This article is the fifth in a series which takes an in-depth look at how the changes brought about by the advent of the 4th Industrial Revolution are playing out on the world stage and how these changes are literally revolutionising the way things are done both at home and in the workplace.
Regulation has a critical role to play to protect customers and businesses operating in industries that are sensitive to various threats. In complex industries such as the financial industry, regulation is often perceived as a barrier and a burden.
In recent years, our world has become hyper-connected, and while that offers many substantial benefits to both corporations as well as individuals, these benefits come with a hefty price tag on our privacy and security.
One of the most popular resources that IdeaScale has ever created was our white paper about how crowdsourcing was going to impact the financial sector. I think the reason why that white paper was so popular was because crowdsourcing was just one of many emerging trends that were beginning to shake up the financial sector. Other financial trends included the emergence of blockchain, sophisticated hacker schemes, and much (MUCH) more.
Fintech has been one of the most talked-about topics in technological innovation lately, paving the way for revolutions in the financial sphere. The Bank of England announced last year that they would be looking to boost fintech development, indicating keen interest from financial giants. In this article, we’ll look at a few of the many recent innovative developments in fintech.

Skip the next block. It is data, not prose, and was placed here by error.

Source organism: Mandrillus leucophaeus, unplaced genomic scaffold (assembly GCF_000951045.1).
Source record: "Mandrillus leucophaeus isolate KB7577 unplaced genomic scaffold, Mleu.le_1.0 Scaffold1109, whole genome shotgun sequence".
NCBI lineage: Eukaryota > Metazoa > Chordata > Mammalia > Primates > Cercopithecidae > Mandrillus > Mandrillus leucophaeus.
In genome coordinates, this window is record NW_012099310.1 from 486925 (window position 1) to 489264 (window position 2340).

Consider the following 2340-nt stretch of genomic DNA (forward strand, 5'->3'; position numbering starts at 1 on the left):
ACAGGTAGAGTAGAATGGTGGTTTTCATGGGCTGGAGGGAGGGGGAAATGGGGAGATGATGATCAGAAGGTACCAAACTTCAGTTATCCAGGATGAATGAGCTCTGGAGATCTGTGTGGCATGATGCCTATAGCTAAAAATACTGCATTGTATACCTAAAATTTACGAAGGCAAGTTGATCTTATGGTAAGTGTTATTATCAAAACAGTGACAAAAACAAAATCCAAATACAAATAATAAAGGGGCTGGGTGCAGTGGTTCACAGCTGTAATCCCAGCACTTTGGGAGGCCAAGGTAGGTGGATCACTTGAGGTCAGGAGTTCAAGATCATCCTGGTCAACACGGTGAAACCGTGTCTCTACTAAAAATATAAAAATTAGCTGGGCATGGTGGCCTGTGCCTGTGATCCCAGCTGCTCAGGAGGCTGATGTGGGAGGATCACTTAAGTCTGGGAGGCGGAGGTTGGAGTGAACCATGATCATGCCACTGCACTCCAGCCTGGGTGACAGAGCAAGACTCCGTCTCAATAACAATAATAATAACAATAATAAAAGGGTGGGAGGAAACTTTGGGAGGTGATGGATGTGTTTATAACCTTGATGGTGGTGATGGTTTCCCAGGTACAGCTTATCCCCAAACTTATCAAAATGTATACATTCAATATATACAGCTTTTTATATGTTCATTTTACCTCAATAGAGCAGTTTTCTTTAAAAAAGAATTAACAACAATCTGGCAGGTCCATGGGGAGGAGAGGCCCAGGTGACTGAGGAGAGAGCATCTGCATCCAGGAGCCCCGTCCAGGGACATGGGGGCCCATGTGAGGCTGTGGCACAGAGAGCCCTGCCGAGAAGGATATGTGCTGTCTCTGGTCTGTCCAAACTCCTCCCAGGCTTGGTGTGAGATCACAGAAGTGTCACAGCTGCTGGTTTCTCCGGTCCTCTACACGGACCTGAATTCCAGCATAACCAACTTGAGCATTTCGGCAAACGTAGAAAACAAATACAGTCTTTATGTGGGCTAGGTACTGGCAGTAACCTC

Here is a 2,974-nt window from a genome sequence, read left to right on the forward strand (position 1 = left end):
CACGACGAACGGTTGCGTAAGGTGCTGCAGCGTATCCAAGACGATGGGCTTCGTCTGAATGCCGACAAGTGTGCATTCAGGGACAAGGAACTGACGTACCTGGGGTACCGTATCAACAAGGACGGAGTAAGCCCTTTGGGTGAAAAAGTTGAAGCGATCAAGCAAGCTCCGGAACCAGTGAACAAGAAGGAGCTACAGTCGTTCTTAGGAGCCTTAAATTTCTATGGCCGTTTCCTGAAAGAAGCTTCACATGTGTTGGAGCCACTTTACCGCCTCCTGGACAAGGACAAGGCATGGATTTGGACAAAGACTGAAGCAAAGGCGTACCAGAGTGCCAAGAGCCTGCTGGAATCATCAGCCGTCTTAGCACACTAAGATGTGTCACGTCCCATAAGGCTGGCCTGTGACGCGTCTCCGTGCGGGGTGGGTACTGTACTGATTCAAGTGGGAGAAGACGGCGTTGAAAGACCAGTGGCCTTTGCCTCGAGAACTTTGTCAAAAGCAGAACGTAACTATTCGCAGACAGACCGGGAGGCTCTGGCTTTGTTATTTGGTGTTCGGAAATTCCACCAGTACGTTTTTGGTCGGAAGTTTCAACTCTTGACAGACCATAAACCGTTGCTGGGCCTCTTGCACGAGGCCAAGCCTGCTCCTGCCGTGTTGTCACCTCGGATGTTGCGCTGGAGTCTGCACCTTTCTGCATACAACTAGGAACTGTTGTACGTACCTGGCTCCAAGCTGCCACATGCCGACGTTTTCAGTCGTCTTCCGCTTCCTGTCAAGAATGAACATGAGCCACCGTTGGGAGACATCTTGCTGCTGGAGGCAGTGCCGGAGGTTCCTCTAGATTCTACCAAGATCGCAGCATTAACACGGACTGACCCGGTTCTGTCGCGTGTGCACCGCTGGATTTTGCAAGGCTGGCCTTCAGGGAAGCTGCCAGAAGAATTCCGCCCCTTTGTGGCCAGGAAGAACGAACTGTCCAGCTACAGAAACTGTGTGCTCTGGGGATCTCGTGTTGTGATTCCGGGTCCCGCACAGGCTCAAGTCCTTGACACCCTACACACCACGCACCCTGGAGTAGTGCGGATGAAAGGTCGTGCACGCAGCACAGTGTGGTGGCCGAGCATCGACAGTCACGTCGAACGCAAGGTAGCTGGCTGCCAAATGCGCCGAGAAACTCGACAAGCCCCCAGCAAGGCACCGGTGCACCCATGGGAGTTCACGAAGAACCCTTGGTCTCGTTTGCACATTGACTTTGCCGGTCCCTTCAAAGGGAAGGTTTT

Companies once deemed “too big to fail” are increasingly exposed to failure. The threat of disruption is everywhere. Startups are taking on the Goliaths in every market. Scores of malls across the United States are in collapse. Many household brand names are losing ground or even shutting completely. Regardless of industry, businesses face digital Darwinism, the evolution of technology and markets. Disruption is just a matter of when, where and why. To compete, executives must make tough decisions but more so, they must look to new horizons for new insight and direction. Whether companies thrive or cower in the face of digital Darwinism is a choice.
These days, when migrants arrive at a refugee camp, one of the first things they ask for is access to WiFi and electricity to recharge their cell phones. Their smartphone is as basic a resource for survival as food and water. This is a vivid reminder of the fact that we are fully immersed in a digital world.
What’s the future for the connected car, for digital financial services, or for smart and sustainable cities in the new industrial reality? How are innovations and technical developments in 5G, the Internet of Things and spectrum management impacting on future networks and future businesses? And if meaningful, affordable connectivity is the single best bet for accelerating socio-economic development and meeting the UN’s sustainable development goals (SDGs), how can we ensure we reach the billions of unconnected most in need?
David Bruno is Head of Innovation for a large Swiss Bank, and the co-founder of YNOME, a transparent marketplace that rates your financial management providers and helps you assemble your own private bank. David is innovating the fintech industry and discusses how he builds trust and transparency in an industry that’s notoriously very hush-hush and filled with regulations. He also provides insights into how he builds a diverse, multifaceted team to successfully innovate for the millennial market.
Innovation in the area of financial services has undergone increased criticism since the start of the difficulties in international banking. This has fueled a general negative perception of innovation in financial services. In this article Dr. Anne-Laure Mention argues that innovation is not something to be feared as such, actually it is a driver of competitiveness and that the full benefits for society might not yet be visible.